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May 07, 2006



My partner thinks it's weird that you keep shawls in your freezer, too. But that might be partly because he can't understand why you would put all that work into them and then no-one can see them or wear them.

As for freezerburn, I think this is a dehydration thing that happens with meat and whatnot. Yarn doesn't have that much moisture in it to begin with so I don't think it is likely to be a problem. And I'm with you. Freezing is way better than toxic, smelly mothballs.


You might consider sealing the shawls in a jar like the orenburg shawl knitters do. that has the added bonus of allowing them to be out and on display on a shelf. I don't think storing them in the freezer would damage fibers per se, but it might dry them out a bit eventually. Either way, your knitting is beautiful!


Why not cedar, or a lavender sachet, instead of mothballs? They have the distinct advantages of being both natural and much nicer smelling.

Lee Ann

Those shawls should be gracing someone's shoulders, dude. They're too damned beautiful to be hiding in amongst the frozen peas and whatever that thing is in the back in three layers of aluminum foil that you can't remember why you wrapped that way and are not so sure you want to unwrap to find out...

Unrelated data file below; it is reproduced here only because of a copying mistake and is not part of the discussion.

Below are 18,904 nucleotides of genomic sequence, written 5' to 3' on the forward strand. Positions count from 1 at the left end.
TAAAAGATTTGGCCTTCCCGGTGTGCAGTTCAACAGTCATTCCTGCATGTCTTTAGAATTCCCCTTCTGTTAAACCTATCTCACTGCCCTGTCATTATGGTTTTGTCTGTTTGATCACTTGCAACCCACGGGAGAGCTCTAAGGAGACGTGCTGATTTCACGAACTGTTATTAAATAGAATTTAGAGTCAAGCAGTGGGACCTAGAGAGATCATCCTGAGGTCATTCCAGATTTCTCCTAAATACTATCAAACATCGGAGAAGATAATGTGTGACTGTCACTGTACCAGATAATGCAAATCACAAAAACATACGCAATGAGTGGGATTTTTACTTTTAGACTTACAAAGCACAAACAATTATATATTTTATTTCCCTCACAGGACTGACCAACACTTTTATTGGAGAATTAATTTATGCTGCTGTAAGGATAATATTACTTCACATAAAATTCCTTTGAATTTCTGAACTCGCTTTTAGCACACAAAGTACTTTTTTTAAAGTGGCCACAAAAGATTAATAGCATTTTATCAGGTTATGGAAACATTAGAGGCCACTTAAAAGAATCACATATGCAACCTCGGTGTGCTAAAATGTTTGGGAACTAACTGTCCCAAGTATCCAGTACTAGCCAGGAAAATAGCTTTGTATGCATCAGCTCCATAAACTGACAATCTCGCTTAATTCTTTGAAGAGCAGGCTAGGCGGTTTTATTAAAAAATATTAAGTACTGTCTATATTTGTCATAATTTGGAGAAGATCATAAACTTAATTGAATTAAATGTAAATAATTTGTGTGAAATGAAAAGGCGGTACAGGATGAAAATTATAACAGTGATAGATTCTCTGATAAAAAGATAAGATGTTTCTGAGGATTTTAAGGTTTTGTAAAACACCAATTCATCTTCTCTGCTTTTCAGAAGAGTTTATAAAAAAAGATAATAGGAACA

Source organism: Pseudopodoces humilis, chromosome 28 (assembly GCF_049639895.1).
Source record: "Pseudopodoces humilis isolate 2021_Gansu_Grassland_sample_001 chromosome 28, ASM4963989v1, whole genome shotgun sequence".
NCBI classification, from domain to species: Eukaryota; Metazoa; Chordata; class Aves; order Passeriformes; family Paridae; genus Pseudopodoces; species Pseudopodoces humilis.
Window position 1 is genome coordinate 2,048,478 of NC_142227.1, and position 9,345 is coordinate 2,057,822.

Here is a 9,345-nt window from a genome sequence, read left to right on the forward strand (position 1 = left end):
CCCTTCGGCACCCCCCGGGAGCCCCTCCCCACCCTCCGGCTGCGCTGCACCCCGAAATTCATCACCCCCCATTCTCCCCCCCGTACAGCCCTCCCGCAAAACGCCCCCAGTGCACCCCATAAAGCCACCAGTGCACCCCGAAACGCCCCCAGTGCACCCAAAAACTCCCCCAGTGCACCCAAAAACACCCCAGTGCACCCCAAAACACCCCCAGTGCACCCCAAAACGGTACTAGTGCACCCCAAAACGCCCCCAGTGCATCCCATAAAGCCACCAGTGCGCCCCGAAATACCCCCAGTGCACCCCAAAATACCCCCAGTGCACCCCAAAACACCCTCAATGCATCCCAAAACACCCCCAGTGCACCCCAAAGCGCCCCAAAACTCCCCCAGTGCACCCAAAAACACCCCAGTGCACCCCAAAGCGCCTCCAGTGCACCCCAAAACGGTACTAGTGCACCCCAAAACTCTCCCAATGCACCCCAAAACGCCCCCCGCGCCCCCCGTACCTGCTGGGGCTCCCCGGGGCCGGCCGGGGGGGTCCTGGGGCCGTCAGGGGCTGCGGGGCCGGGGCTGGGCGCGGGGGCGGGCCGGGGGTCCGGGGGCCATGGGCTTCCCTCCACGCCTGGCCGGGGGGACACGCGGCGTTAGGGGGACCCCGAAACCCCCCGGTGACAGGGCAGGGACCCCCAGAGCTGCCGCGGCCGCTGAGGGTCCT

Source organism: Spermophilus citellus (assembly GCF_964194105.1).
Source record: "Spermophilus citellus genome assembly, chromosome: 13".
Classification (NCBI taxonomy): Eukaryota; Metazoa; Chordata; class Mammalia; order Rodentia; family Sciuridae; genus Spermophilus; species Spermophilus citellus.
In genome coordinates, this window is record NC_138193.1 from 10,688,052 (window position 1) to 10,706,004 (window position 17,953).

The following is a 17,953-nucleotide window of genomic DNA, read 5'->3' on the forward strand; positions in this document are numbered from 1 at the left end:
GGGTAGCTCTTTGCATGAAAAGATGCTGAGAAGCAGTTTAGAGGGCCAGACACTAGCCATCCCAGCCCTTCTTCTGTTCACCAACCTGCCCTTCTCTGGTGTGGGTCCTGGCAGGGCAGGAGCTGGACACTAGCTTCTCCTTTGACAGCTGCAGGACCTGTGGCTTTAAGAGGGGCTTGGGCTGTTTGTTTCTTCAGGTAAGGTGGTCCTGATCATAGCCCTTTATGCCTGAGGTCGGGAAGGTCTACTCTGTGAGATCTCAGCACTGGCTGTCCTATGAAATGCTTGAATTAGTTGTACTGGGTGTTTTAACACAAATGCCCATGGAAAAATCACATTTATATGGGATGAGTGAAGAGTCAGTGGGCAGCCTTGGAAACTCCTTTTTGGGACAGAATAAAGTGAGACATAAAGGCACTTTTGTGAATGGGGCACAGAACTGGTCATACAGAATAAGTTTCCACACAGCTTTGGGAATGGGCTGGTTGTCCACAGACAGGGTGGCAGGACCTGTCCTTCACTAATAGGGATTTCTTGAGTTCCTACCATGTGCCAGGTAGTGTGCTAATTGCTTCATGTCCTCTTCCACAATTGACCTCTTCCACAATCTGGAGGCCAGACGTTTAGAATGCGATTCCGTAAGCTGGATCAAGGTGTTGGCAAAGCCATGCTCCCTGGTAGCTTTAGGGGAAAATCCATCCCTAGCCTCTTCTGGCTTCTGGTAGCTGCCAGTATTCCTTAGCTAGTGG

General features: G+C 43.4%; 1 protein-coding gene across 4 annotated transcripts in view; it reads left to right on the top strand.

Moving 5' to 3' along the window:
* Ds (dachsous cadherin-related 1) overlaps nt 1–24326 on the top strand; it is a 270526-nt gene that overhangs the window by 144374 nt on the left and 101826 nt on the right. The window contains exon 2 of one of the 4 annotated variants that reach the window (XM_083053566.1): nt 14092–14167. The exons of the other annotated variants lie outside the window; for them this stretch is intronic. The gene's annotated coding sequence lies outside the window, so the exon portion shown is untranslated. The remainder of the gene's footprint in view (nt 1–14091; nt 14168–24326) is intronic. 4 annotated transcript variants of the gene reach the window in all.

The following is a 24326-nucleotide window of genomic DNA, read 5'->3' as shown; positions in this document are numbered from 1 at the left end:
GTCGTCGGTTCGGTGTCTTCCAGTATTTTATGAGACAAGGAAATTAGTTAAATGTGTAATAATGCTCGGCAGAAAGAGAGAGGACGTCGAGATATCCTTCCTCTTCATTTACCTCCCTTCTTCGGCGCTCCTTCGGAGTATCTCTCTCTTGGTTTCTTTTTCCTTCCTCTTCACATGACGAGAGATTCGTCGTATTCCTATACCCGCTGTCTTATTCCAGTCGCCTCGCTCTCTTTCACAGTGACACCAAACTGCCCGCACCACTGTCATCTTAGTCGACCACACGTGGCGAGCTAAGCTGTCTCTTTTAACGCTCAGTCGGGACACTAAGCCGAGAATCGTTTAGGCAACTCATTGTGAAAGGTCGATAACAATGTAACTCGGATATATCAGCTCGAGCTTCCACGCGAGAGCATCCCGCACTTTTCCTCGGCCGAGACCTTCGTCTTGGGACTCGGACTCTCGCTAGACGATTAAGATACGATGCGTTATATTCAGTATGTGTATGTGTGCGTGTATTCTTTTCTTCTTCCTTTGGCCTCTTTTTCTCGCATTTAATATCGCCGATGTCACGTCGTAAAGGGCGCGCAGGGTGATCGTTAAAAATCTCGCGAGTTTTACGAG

Ahem. Just my humble opinion, of course.

Spindle-spinning rocks. Yours, especially.


No mothballs!! They are toxic, nasty, smelly and they don't work. Packaging your finished objects or fiber in cellulose based bags (paper or fabric - old pillowcases work great) and then store the packages in a sealed rubbermaid type container. Moths don't eat cellulose and the container keeps out other nasties. Also paper or fabric breathes, preventing mildewing of individual pieces/stash from moisture held in the fiber; wool holds an amazing quantity of moisture and still feels dry.


No suggestion on storage. But I am starting to have fears of moths! LOL

Your "Violets by the River" is just gorgeous. I'm excited to get started and little worried that it won't turn out at all. I'd better get cracking now that I am metioned. Oh wait, the yarn hasn't arrived yet. Grrrrrrr!


I don't think you need to worry about "freezer burn".

My shawls live folded on a shelf in my closet. I wear
them, and they are otherwise taken out, aired, and
refolded from time to time. That said, none of them
is of the fineness of yours. If they were, I'd probably
keep them in the freezer, too.


Thank-you for posting instructions to attach the edging to the Rosebud shawl. I am printing them out and putting them with my pattern. I'm half-way through the border and approaching the edging with some trepidation. Your instructions will save me a lot of time and tears. Your shawl is beautiful. Thanks so much for sharing.


Wow, you sure do have some frozen beauties!!


Aaahhhh! You said the "M" word! No, not meat. I don't eat much of it but don't object to those who choose to. But moths! Moths!

I fear them more than the rats I had in the walls (and in my studio, briefly, before their abrupt demise) a few weeks ago.

**running about madly, waving my arms**

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